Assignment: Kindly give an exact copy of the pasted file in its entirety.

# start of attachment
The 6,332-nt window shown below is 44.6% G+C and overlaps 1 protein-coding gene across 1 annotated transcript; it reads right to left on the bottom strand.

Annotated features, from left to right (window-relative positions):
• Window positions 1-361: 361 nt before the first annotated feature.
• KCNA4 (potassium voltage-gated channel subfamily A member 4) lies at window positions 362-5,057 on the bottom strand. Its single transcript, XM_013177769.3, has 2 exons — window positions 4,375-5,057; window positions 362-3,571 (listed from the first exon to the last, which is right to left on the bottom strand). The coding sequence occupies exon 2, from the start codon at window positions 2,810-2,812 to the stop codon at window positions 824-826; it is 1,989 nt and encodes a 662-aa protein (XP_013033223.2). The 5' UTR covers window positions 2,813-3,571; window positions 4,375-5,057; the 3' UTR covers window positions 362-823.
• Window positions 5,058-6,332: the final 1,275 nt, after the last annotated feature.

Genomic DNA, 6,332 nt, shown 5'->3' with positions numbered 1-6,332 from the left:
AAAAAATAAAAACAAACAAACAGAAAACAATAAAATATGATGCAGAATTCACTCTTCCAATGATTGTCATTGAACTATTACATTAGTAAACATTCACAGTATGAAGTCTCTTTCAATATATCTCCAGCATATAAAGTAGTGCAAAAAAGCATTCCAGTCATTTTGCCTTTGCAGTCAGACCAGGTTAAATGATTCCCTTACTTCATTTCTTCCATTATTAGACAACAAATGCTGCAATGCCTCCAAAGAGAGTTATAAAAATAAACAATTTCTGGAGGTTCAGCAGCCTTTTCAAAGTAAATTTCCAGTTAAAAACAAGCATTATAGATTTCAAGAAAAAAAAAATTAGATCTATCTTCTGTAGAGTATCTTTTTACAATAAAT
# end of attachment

The 6,332-nt window shown below is 44.6% G+C and overlaps 1 protein-coding gene across 1 annotated transcript; it reads right to left on the bottom strand.

Annotated features, from left to right (window-relative positions):
• Window positions 1-361: 361 nt before the first annotated feature.
• KCNA4 (potassium voltage-gated channel subfamily A member 4) lies at window positions 362-5,057 on the bottom strand. Its single transcript, XM_013177769.3, has 2 exons — window positions 4,375-5,057; window positions 362-3,571 (listed from the first exon to the last, which is right to left on the bottom strand). The coding sequence occupies exon 2, from the start codon at window positions 2,810-2,812 to the stop codon at window positions 824-826; it is 1,989 nt and encodes a 662-aa protein (XP_013033223.2). The 5' UTR covers window positions 2,813-3,571; window positions 4,375-5,057; the 3' UTR covers window positions 362-823.
• Window positions 5,058-6,332: the final 1,275 nt, after the last annotated feature.

Genomic DNA, 6,332 nt, shown 5'->3' with positions numbered 1-6,332 from the left:
AAAAAATAAAAACAAACAAACAGAAAACAATAAAATATGATGCAGAATTCACTCTTCCAATGATTGTCATTGAACTATTACATTAGTAAACATTCACAGTATGAAGTCTCTTTCAATATATCTCCAGCATATAAAGTAGTGCAAAAAAGCATTCCAGTCATTTTGCCTTTGCAGTCAGACCAGGTTAAATGATTCCCTTACTTCATTTCTTCCATTATTAGACAACAAATGCTGCAATGCCTCCAAAGAGAGTTATAAAAATAAACAATTTCTGGAGGTTCAGCAGCCTTTTCAAAGTAAATTTCCAGTTAAAAACAAGCATTATAGATTTCAAGAAAAAAAAAATTAGATCTATCTTCTGTAGAGTATCTTTTTACAATAAAT